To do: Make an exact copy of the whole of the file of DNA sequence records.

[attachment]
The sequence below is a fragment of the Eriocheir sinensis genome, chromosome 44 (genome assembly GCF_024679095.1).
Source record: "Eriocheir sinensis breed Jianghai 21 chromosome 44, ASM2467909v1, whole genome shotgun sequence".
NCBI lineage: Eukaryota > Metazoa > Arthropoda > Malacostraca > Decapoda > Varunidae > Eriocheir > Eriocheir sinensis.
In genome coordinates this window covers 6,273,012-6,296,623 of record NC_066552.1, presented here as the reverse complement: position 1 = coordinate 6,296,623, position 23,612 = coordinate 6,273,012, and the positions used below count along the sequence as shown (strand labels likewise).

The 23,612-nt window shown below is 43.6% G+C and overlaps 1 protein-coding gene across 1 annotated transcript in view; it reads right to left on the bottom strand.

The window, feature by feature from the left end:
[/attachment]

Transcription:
The sequence below is a fragment of the Eriocheir sinensis genome, chromosome 44 (genome assembly GCF_024679095.1).
Source record: "Eriocheir sinensis breed Jianghai 21 chromosome 44, ASM2467909v1, whole genome shotgun sequence".
NCBI lineage: Eukaryota > Metazoa > Arthropoda > Malacostraca > Decapoda > Varunidae > Eriocheir > Eriocheir sinensis.
In genome coordinates this window covers 6,273,012-6,296,623 of record NC_066552.1, presented here as the reverse complement: position 1 = coordinate 6,296,623, position 23,612 = coordinate 6,273,012, and the positions used below count along the sequence as shown (strand labels likewise).

The 23,612-nt window shown below is 43.6% G+C and overlaps 1 protein-coding gene across 1 annotated transcript in view; it reads right to left on the bottom strand.

The window, feature by feature from the left end: